Despite close contact between humans and animals on large scale farms, little to no infectious disease research is conducted at this interface. Our goal in this preliminary study was to explore if we could detect swine pathogens using a non-invasive, indirect approach through the study of swine slurry. From April to November 2018, 105 swine slurry samples were collected by farm personnel from waste pits at two sites on a swine farm in North Carolina. These samples were tested for DNA and RNA viruses using a real-time PCR and RT-PCR. Statistical analyses were performed to measure association between virus positive outcomes and potential predictors such as date of sample collection, weight of pigs, number of pigs in barn, temperature, and weather conditions. Overall, 86% of the samples had evidence of at least one of the targeted viruses. Ultimately, this study demonstrated the utility of conducting noninvasive surveillance for swine pathogens through the study of swine slurry. Such swine slurry surveillance may supplant the need to handle, restrain, and collect specimens directly from pigs thus providing an approach to emerging pathogen detection that appeals to the swine industry.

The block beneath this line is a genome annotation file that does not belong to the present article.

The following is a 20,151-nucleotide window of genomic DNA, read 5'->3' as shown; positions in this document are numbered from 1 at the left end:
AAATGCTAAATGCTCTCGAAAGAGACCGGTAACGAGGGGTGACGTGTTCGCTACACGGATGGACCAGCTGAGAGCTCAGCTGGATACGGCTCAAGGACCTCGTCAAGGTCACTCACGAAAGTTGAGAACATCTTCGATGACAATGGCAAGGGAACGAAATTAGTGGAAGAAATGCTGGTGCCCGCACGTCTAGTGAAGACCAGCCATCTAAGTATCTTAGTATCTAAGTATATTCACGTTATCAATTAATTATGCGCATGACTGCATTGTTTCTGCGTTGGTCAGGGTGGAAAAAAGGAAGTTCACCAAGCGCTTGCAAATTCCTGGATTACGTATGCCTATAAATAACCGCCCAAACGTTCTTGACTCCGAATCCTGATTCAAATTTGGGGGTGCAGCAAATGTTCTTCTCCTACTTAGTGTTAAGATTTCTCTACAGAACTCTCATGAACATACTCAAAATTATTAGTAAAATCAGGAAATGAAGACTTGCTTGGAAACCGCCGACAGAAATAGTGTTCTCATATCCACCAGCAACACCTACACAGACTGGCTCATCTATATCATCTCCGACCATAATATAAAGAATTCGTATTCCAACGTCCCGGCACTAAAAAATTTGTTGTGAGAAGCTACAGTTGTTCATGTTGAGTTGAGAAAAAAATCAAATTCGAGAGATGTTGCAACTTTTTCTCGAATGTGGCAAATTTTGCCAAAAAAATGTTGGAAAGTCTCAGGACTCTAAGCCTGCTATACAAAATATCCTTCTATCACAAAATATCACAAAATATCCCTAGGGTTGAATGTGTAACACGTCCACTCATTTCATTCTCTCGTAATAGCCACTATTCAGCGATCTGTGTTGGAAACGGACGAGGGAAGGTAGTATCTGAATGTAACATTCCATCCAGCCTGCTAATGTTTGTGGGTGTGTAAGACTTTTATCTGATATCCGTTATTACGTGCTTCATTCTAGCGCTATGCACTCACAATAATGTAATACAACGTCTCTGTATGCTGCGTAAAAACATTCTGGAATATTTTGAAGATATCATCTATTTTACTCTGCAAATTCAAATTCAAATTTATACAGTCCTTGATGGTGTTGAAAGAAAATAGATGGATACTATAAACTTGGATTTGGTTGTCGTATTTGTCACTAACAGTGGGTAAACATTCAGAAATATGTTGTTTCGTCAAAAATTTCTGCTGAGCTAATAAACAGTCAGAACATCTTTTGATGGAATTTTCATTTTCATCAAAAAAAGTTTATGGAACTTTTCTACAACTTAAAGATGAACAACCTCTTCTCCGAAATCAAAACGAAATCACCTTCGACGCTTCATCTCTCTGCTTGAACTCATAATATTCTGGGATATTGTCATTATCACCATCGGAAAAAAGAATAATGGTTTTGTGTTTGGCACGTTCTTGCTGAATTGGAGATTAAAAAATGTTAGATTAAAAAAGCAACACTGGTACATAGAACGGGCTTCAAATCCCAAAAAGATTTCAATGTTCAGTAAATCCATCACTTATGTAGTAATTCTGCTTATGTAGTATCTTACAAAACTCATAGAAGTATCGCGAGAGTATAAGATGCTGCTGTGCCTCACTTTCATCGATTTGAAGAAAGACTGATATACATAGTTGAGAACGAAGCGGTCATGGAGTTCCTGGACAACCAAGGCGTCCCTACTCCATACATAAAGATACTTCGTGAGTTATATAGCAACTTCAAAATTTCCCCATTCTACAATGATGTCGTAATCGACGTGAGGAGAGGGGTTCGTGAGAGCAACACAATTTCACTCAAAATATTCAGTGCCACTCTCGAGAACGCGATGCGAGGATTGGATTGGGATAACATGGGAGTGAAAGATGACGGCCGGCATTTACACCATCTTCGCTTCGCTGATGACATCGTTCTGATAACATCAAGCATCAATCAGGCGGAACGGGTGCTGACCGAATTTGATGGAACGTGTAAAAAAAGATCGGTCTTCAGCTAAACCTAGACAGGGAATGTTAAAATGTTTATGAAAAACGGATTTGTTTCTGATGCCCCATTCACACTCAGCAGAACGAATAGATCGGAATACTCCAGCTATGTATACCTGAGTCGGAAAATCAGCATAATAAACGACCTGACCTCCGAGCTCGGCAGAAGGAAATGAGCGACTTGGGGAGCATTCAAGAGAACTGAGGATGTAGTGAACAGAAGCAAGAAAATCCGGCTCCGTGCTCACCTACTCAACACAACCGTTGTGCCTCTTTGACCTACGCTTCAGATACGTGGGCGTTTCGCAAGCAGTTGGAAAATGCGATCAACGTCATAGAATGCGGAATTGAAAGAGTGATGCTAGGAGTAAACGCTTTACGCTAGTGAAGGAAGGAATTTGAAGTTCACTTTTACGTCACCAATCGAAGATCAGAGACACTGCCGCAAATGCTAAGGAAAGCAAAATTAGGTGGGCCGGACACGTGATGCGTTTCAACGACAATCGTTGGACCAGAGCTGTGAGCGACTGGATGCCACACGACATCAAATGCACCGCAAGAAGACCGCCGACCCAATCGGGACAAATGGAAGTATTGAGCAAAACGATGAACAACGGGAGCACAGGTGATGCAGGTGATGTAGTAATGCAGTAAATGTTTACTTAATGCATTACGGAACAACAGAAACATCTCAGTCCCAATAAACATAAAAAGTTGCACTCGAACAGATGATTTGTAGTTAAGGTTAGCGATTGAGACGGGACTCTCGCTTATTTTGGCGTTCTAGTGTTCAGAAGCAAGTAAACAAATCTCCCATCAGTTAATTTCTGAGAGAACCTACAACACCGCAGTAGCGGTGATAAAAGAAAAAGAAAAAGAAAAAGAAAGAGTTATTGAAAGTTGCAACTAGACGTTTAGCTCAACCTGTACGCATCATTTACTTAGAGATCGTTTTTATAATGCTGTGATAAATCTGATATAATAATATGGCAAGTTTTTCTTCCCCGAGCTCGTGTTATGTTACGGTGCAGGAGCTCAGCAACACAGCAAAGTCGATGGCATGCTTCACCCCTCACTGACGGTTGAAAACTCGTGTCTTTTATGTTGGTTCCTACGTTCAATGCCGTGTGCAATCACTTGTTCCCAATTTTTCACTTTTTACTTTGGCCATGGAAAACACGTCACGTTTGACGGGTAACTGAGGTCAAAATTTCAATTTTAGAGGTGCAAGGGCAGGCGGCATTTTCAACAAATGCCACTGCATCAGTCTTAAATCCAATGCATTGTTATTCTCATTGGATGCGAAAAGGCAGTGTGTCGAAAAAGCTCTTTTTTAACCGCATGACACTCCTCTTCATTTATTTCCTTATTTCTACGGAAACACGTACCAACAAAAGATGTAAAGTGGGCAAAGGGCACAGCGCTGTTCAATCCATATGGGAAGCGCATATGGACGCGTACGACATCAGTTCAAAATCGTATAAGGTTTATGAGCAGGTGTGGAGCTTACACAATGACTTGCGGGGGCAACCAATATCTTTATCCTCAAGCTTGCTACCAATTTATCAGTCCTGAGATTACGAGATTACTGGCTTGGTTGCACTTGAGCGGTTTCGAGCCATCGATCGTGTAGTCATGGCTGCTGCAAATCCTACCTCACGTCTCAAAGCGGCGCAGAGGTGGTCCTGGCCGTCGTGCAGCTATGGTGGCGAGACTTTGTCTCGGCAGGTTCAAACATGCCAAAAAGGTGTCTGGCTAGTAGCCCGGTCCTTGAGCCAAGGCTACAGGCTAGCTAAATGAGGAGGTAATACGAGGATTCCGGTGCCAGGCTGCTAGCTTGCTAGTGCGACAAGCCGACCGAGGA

Bibliographical noteFunding Information:
This study was supported by pilot funds from the North Carolina Agromedicine Institute, an interinstitutional collaboration of East Carolina University, North Carolina State University, and North Carolina A&T State University and by Duke University discretionary funding (Gray PI). We thank Sarah Paust, Calvin Wang, Christine Wang, Julie Zemke, and Anfal Abdelgadir for assisting with sample extraction.
© 2020, The Author(s).
PubMed: MeSH publication types
- Journal Article
- Research Support, Non-U.S. Gov't